I have finished working on the pond: now it has a toad cavern, a sunbathing platform for frogs, and waterplants in it.
For the rest, nothing very exciting: the herb bed needed weeding before I cover it up for the winter - it seems it won't be long before night temperatures plummet.
News from the animal kingdom: all cabbage white caterpillars either pupating or drowned, the slugs are taking over as insect of the month. I have been killing them in dozens, and I was also "lucky" to uncover a handful of eggs under a stone, which I squashed one by one with manic patience. Small slugs I cut in two with scissors because they have this habit of propelling themselves away when I try my favoured method: jumping on (disgusting as it might be, I favour the method as they die straight away, without apparent suffering).
Thinking of it better, though, there is something quite exciting: this week for the first time I have been as self-sufficient with my vegetable supply as I will ever be this year. Potatoes, onions, shallots and garlic already harvested and stored, courgettes and flowers picked almost every day, French beans, perpetual spinach (a bonus, as it grew from self-seeding rather than me planting it!), green tomatoes, salad, basil, mint, sage, oregano, fennel, parsley. In case of emergency, I even have some frozen broad beans left. And - shortly - Florence fennel, sweetcorn and leek will be ready.
Following from that thought, I have decided that - if I plan properly and time it carefully - next year I might well be self-sufficient on vegetables most of the time. To achieve that result, I think I will need:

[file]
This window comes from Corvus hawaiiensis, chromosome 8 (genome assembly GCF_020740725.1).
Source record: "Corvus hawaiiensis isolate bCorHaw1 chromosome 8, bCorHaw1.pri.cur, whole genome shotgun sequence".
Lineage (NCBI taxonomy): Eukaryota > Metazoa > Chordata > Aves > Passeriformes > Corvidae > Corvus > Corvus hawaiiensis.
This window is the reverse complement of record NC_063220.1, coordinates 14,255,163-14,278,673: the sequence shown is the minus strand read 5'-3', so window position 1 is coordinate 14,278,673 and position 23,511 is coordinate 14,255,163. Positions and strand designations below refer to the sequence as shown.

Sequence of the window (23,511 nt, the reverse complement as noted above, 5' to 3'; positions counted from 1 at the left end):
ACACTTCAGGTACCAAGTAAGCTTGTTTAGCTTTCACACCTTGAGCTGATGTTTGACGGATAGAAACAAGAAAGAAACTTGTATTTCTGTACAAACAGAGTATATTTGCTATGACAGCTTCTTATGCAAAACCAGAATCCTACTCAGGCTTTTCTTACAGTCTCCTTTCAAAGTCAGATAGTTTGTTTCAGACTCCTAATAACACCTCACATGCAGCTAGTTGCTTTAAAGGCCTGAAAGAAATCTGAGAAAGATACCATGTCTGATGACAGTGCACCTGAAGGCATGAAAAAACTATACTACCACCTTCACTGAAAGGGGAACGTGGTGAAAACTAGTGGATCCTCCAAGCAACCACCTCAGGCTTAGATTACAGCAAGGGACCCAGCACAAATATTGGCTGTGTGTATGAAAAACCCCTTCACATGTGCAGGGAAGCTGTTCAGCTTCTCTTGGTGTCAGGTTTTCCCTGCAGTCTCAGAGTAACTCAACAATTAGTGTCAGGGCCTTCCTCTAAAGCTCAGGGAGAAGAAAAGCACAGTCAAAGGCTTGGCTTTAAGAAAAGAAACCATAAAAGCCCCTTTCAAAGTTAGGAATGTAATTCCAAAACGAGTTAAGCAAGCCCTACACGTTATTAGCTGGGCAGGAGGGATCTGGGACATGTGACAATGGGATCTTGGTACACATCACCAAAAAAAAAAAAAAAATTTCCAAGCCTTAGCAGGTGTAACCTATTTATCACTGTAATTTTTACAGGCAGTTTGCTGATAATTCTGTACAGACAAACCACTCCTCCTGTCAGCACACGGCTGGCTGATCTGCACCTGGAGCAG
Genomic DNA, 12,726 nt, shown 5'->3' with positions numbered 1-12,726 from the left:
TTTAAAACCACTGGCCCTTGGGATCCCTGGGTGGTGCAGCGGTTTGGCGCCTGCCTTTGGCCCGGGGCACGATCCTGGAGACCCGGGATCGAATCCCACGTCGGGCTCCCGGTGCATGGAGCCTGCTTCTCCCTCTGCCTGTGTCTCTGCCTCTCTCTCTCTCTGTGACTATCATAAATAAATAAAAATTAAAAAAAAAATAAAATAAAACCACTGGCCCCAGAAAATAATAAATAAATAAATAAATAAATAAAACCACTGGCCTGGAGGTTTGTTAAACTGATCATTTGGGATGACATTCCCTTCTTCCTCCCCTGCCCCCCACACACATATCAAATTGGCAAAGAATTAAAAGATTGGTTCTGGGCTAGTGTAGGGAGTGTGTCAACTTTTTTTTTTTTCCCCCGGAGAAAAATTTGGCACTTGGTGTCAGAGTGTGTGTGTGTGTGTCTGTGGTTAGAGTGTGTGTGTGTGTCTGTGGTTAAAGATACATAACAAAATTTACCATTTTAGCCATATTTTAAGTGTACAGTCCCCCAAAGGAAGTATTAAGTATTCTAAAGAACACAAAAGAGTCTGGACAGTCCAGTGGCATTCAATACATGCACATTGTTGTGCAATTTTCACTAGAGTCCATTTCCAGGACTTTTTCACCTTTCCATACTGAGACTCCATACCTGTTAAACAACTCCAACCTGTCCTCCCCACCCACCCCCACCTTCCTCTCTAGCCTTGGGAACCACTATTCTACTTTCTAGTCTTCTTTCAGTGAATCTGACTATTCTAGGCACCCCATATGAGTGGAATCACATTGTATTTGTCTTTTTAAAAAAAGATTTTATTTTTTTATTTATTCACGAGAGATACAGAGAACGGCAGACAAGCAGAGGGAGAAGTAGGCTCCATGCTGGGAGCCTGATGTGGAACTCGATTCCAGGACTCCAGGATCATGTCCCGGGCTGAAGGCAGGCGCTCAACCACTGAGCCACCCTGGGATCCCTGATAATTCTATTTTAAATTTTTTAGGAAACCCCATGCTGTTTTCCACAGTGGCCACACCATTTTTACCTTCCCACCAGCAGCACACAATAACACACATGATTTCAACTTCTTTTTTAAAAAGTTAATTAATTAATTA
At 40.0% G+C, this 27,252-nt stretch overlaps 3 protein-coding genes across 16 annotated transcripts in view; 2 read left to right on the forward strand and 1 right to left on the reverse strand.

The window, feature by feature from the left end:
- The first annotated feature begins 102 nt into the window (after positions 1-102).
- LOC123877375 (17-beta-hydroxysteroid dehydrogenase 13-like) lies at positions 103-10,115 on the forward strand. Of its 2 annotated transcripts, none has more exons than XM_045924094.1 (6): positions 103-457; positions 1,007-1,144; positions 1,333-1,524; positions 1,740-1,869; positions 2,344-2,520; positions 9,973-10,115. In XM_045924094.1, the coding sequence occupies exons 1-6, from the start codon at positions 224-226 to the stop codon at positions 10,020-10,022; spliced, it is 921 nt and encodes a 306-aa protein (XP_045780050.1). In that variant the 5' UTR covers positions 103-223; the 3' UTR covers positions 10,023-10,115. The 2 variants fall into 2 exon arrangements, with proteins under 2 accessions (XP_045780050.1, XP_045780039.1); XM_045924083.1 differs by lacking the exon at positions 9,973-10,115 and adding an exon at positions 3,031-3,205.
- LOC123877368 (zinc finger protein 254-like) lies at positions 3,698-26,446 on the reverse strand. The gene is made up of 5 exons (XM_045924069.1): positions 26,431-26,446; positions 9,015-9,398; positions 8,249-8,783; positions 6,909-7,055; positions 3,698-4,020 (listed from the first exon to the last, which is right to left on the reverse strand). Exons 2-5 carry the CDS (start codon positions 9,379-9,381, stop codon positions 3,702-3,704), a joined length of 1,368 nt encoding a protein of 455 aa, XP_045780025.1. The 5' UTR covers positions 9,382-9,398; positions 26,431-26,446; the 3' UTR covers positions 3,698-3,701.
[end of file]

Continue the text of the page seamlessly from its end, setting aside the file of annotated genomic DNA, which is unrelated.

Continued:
- a plan of what to plant each month of the year, including companion planting and catch crops,
- a space ready for planting (now I am a bit stuck as I could plant things but the beds are not ready yet).
I have a spreadsheed where I am trying to keep track of expenses, yield, stock of seeds and plants. Quite a sizeable stock (179 species for next year, to be precise - I am a collector by character, no doubt of that!). Which stock, taking advantage of a cooler, gray day, I have catalogued and sorted by month of planting.
During the winter, I will need to assess the family of belonging of the plants, and find a suitable place for them in my 4-year crop rotation. I think the most difficult thing will be keeping in mind all the relative lifespans of the plants so as to introduce catch crops and plan timely succession.
I do not know if I will manage to be that precise anyway, though, gardening is after all my hobby , I should allow myself to leave some spontaneous enjoyment in it!